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Courageous Colonial Spy

Footnotes to Long Island History

COURAGEOUS COLONIAL SPY

MARCH 3,1969

by

Thomas R. Bayles


      Caleb Brewster of Setauket was an important member of the American spy ring that operated out of Setauket during the Revolutionary war under the direction of Major Tallmadge.

       Austin Roe Setauket brought the secret messages from the chief spy in New York, Robert Townsend (alias Culper, jr.). These were turned over to Abraham Woodhull, who in turn gave them to Caleb Brewster, who carried them across the sound in one of his boats and delivered them to Major Tallmadge, who delivered them to Gen. Washington wherever he might be located.

       Caleb Brewster was born in Setauket in 1747, a great grandson of the Rev. Nathaniel Brewster, the first minister of the old town church in Setauket. His father was a farmer and as was too often the case in that day gave his son only a limited education. Caleb was an active boy and was anxious to explore the world beyond his native village, so at the age of 19 went on a whaling ship bound for the coast of Greenland under command of Capt. Jonathan Worth.

       His next voyage was to London in a merchant ship, upon his return found his country engaged in the Revolutionary war. He immediately volunteered his service and within a short time was made a lieutenant of artillery. He was held in such high esteem by his officers and the commander in chief for his integrity courage and patriotism that in 1778 he was employed as a secret agent by Congress. Through the rest of the war he devoted himself in procuring and transmitting important information of the British Army in New York and on Long Island.

       Brewster was among those who under Col. Parsons crossed the sound of Long Island in 1777, for the purpose of capturing a company of British soldiers who had taken possession and made a fort of the Presbyterian church at Setauket. This expedition was not successful, as while they were making their attack on the British, in the old church, word came that reinforcements were coming down the sound to aid the British so the attack was abandoned.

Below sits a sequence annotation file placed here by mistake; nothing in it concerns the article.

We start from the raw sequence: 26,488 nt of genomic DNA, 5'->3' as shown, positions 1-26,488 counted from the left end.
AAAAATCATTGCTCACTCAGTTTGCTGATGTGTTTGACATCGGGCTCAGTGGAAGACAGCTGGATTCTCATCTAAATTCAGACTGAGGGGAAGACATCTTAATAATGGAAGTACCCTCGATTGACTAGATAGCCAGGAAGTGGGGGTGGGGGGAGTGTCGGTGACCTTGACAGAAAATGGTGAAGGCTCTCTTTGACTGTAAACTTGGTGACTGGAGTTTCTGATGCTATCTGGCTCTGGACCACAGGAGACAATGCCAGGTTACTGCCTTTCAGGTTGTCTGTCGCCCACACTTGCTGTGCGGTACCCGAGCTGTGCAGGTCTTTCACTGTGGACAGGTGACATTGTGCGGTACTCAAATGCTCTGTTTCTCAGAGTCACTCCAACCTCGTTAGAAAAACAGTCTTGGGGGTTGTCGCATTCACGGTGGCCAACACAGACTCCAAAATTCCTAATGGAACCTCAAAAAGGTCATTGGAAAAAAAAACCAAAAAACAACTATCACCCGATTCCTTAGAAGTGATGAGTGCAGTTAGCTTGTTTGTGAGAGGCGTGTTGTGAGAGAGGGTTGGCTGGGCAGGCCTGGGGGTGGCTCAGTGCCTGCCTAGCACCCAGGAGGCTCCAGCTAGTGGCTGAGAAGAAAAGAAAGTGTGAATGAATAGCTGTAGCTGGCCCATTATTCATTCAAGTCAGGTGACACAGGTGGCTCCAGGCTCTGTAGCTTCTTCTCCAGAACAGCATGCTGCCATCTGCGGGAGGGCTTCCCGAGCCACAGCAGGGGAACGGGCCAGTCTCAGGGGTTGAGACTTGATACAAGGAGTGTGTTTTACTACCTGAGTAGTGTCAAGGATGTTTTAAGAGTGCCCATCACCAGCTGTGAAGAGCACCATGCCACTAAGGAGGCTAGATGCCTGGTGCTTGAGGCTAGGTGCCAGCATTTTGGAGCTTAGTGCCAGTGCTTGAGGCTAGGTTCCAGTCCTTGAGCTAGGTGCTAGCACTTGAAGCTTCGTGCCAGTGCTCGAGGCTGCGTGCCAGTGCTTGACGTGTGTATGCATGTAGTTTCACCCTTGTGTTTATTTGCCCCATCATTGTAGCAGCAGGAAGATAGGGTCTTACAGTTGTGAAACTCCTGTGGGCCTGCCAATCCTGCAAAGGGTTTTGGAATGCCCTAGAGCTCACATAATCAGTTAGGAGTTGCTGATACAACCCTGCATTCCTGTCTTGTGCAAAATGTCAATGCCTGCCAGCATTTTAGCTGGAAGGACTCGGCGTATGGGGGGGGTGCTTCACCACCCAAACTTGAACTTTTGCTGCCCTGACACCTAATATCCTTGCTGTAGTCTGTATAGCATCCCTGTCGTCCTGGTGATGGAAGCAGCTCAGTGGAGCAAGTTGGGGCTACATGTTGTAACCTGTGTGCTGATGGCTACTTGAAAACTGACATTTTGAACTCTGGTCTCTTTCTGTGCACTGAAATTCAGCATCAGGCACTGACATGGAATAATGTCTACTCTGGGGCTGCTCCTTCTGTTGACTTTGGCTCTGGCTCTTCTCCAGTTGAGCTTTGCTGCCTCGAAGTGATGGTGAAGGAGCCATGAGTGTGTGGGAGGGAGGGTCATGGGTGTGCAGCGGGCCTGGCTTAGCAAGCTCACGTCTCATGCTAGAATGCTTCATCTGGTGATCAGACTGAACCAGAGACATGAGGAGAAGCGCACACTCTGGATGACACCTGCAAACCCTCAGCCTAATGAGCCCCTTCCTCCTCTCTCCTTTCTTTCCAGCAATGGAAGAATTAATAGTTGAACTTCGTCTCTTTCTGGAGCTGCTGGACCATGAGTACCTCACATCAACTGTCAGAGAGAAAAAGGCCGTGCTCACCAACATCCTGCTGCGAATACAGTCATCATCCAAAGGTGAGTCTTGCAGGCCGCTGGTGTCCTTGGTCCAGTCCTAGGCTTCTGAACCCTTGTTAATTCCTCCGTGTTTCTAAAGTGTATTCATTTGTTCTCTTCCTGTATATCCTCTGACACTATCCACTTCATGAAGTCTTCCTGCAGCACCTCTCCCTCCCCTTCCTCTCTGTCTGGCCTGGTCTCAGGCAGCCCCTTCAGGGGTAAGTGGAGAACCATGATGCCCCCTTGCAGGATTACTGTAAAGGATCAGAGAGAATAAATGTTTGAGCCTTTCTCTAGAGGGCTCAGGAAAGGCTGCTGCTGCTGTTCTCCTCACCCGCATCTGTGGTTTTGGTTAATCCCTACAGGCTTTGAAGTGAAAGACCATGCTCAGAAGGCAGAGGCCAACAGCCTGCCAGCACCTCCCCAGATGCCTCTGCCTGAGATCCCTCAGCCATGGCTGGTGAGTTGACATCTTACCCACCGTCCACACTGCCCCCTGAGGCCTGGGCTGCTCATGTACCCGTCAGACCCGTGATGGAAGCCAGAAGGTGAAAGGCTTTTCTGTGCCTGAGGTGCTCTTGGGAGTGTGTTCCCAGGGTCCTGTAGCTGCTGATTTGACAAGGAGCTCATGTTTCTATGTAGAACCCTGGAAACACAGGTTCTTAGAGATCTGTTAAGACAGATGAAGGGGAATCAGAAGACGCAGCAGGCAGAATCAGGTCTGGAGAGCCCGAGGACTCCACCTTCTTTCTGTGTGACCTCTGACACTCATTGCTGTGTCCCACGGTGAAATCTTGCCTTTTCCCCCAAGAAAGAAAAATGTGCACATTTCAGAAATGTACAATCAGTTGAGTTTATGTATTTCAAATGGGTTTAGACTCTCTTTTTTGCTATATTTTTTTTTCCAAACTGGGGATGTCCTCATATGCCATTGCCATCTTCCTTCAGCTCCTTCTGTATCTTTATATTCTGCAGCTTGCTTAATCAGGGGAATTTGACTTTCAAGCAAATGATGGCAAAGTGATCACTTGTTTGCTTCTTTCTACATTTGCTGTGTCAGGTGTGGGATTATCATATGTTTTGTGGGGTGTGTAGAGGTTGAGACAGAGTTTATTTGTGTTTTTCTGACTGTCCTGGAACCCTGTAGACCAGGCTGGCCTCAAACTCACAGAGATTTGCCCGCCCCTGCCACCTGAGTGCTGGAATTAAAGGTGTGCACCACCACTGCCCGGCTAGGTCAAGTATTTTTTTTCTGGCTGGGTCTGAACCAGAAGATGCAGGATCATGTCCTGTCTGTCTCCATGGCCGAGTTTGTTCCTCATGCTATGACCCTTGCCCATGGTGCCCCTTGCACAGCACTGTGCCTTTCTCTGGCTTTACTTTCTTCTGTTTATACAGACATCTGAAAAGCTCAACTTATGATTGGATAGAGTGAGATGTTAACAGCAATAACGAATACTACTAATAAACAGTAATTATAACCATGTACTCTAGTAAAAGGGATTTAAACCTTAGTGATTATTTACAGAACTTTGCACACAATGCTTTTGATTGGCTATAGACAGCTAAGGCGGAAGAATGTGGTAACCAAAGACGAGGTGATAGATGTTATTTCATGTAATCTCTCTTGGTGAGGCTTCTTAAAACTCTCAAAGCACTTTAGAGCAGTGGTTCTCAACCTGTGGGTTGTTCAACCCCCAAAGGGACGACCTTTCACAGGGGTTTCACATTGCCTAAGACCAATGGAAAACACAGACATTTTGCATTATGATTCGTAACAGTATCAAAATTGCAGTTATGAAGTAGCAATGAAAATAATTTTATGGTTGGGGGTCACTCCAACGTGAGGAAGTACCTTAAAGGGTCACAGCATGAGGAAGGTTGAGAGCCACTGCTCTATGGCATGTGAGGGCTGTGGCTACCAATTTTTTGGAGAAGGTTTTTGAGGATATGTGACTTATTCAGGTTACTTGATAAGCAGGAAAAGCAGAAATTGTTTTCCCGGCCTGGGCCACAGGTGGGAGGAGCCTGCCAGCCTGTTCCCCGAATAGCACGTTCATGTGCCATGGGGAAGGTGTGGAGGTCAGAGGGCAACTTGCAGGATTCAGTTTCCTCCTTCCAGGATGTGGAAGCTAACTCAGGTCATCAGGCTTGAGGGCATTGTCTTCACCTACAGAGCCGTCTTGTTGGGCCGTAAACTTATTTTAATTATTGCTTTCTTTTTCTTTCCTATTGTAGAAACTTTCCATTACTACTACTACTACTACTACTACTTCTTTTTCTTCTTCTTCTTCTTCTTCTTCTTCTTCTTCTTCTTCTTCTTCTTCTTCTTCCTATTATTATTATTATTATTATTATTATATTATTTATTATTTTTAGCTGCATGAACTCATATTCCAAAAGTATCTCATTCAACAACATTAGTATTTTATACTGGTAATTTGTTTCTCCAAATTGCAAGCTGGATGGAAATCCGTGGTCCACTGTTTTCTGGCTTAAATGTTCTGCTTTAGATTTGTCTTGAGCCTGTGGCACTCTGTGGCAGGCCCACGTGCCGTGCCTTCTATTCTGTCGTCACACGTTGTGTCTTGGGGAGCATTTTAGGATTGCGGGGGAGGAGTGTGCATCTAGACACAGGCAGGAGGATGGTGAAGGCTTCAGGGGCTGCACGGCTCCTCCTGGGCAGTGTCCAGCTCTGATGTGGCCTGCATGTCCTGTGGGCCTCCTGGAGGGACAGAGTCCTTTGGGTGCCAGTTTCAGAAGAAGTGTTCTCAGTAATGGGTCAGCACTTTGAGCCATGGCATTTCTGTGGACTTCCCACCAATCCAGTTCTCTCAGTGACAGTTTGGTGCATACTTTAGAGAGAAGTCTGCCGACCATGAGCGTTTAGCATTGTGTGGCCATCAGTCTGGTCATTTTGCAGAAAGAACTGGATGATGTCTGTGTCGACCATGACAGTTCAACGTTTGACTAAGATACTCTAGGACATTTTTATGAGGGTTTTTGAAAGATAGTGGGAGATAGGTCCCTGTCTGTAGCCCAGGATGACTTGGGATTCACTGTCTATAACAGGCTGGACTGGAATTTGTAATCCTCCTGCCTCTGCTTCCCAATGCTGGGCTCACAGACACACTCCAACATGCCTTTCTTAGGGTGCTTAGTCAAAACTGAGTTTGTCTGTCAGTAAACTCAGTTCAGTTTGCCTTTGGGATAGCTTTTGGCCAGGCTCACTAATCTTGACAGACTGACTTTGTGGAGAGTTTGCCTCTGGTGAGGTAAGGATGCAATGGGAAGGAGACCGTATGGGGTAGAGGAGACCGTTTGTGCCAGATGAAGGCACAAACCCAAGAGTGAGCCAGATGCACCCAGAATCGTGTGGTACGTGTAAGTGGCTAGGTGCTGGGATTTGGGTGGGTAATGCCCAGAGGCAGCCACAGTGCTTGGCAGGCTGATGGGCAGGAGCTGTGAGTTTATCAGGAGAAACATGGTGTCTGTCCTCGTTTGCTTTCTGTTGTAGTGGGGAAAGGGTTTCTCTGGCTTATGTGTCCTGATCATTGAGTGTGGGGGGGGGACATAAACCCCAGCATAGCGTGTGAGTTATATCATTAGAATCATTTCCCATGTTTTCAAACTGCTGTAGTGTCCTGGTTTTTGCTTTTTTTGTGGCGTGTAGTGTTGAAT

For several years, Brewster was the trusted messenger of the secret messages from Setauket to the headquarters of Major Tallmadge, across the sound and his lightly armed whaleboats with good men traveled this route as often as was necessary. He sailed under his own name and made no attempt to keep secret which side he served on. In addition to this he captured several supply ships headed for the British army in New York, and also led his men on raids across Long Island, burning and wrecking whatever they could find belonging to the British. He had many encounters with the enemy, and was sometimes wounded but always came off victorious and was never caught.

       He was with Major Tallmadge in November 1780 in the expedition that came across the sound from Fairfield Conn., and landed at MT. Sinai; then marched across the Island and made a successful attack on the British Fort St. George at Mastic. They returned the same day with their prisoners and part on the force went back by the way of Coram where they burned a hay stack of 300 tons collected there by the British.

       On December 7, 1782, Capt. Brewster with the whaleboats under his command gave chase to several armed boats of the enemy in the sound, and after a desperate fight succeeded in capturing two of them. During this encounter, his shoulder was pierced with a rifle ball and he was hospitalized for some time, after which he was placed on the pension roll of the army for the rest of his life. He was engaged in several other important encounters with the enemy on the water after this and in 1783 captured the "Fox" an armed British vessel in the sound during a short but fierce encounter.

       In 1784 he married Anne daughter of Jonathan Lewis of Fairfield, Conn., where he continued to live when not in public service. He was long remembered for his great size his fine proportions vigorous constitution unrivaled with and his devil may care bearing. He died on his farm at Black Rock, Conn., at the age of 79.

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